EDITORIAL

This menace called ‘bandhs’

Bandhs

Assam is in the grip of a bandhs again. A 48-hour bandh called by some organisations a couple of days ago not only disrupted lives of the common people across the state, but also caused immense loss to the government. The state government had made an estimate in 2014 and found that a number of bandhs called by various organisations during that year had led to a loss of over Rs 2943 crores to Assam. Similarly, Assam had suffered a loss of over Rs 1028 crore to the State Domestic Produce during 2017 because of these bandhs.

According to the state government, as many as 184 blockades took place on National Highways as part of various agitation programmes by different groups across the state during 2017. To be more precise, in 2017, various organisations called for 18 local bandhs, 42 district bandhs, 17 Assam bandhs and four Bodoland Territorial Area Districts (BTAD) bandhs.
Looking back to 2014, one finds that while different organizations had called a total of 68 state-wide bandhs during the year in Assam, there were as many as nine part-bandhs (like central Assam bandh, upper Assam bandh, etc), 32 district bandhs and 21 local area or town bandhs too. The loss was calculated on the basis of GSDP at current prices of 2014-15. Worked out by the state planning and development department, the statistics also revealed that Kokrajhar remained the worst sufferer among the 27 districts in terms of economic loss. While Kokrajhar incurred a loss of about Rs 133.68 crore due to 48 bandhs, Sonitpur came second with a loss of Rs 135 crore due to bandhs totaling 35 days. Other districts that suffered major loss due to such bandhs include Kamrup (Rs 103 crore), Kamrup Metro – including Guwahati city (Rs 73 crore), Tinsukia (Rs 82 crore) , and Barpeta (Rs 81 crore). Hailakandi district had the least number of bandhs (only three days) in 2014, with the loss working out to about Rs 4 crore.

What is a matter of shame and dismay is that a bandh in Assam also causes irreparable loss to the neighbouring states of the Northeastern region. Arunachal Pradesh for instance had suffered a loss of about Rs 263 crores due to bandhs in Assam and its own districts during 2014-15. Arunachal Pradesh had suffered the highest loss (Rs 506 crore) during 2012-13 due to such bandhs, while the total loss between 2011-12 and 2014-15 stood at over Rs 1015 crore. Likewise, Meghalaya, Manipur, Nagaland, Mizoram, Tripuraand the neighbouring Himalayan country of Bhutan too have been suffering due to bandhs and blockades called by various groups and organisations in Assam from time to time.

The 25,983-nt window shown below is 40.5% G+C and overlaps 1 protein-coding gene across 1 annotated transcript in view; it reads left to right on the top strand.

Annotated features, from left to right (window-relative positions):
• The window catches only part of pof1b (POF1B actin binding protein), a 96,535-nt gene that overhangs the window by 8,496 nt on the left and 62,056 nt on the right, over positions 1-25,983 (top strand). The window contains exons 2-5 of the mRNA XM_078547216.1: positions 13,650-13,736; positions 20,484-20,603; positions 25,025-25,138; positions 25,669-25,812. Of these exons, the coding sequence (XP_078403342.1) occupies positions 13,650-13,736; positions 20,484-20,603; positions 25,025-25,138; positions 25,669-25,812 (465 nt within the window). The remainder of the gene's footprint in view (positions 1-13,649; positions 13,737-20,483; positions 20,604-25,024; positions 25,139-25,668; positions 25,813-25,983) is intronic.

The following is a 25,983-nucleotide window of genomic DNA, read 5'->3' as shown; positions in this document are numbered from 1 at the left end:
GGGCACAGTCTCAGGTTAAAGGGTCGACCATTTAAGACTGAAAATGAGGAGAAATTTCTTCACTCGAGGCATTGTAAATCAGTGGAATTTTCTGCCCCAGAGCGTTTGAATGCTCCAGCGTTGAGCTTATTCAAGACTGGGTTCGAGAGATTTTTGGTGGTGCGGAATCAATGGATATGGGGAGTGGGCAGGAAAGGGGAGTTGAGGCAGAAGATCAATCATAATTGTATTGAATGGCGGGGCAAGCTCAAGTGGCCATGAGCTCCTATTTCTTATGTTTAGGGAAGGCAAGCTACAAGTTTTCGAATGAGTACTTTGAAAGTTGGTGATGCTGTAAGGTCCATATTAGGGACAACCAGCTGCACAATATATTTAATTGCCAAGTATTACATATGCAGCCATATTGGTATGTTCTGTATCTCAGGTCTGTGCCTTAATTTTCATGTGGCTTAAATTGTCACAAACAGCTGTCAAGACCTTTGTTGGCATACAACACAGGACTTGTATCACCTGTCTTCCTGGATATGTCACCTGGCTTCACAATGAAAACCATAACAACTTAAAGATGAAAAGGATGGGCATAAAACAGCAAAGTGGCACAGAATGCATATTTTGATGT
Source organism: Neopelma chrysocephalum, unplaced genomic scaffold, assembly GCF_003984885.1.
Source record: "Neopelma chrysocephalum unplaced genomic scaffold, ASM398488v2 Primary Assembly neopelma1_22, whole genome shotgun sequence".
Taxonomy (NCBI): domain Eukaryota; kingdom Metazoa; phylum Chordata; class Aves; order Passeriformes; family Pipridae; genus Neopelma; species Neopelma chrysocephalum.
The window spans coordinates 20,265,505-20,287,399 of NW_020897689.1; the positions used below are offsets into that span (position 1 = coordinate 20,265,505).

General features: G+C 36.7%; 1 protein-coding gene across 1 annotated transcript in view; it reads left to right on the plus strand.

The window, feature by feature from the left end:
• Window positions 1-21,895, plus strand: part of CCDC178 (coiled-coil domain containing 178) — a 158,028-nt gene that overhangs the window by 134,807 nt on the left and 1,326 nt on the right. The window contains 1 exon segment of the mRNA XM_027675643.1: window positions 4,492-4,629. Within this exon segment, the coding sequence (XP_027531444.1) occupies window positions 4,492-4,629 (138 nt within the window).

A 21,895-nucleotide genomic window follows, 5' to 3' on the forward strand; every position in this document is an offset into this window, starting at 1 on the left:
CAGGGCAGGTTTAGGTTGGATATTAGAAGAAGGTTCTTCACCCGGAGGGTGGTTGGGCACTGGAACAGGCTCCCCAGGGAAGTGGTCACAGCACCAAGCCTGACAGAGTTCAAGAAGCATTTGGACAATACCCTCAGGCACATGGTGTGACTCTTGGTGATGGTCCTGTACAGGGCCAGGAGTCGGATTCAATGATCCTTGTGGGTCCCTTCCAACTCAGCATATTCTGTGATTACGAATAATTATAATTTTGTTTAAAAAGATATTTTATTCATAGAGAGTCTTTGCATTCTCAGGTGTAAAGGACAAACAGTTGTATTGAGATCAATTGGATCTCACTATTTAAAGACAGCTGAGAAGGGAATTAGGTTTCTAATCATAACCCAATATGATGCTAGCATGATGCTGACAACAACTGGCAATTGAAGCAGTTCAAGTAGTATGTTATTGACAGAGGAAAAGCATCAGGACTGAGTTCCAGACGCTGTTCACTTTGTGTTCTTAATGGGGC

What is a matter of grave concern for law-abiding citizens and those concerned about the development of the state is that bandhs have been called by various groups despite a clear verdict from the Gauhati High Court as well as the Supreme Court that bandhs are illegal, especially because they violate the basic rights of the mass people of this country.
The Gauhati High Court had way back in Januray 2010 declared bandhs illegal in Assam and Meghalaya. While a division bench of the Gauhati High Court had then also asked the Assam Government to take steps for preventing infringement of fundamental rights of the citizens on account of bandhs, no step has been taken so far. A Bill intended at declaring bandhs as unlawful and providing for penal action against those individuals and organisations which call bandhs and blockades and usurp the rights of the common people, however has been pending enactment in Assam for the past couple of years for reasons best known to the government.

Meghalaya however has set an example – and a highly laudable one – by putting an end to bandhs and blockades in the state by taking positive and harsh action against the perpetrators of violation of rights of the common people. The Meghalaya government, in response to the High Court’s orders, has been imposing heavy penalty on organisations and their leaders in person for disrupting normal life, causing damage to lives and property and causing loss to the government. Simultaneously, the Shillong High Court has also debarred the media from giving publicity to bandhs. The combined result of the two actions is that there has been practically no bandh or blockade in Meghalaya in the past few years. The biggest beneficiary is the common man who now can lead a peaceful life where his or her life is not disrupted, vehicles not stoned, people not thrashed up by the self-styled patriots, and children do not lose valuable educational working days.

Law-abiding citizens in Assam need to raise their voices against bandhs. People must come out in large numbers to defy bandhs and blockades called by a handful of people. More importantly, right-thinking, law-abiding and peace-loving people should start writing letters to the hon’ble Gauhati High Court, the Governor, the chief minister and if required to the Chief Justice of India about how the Government of Assam has committed a sort of contempt of court by sitting idle despite the Court’s clear orders to take action against bandhs.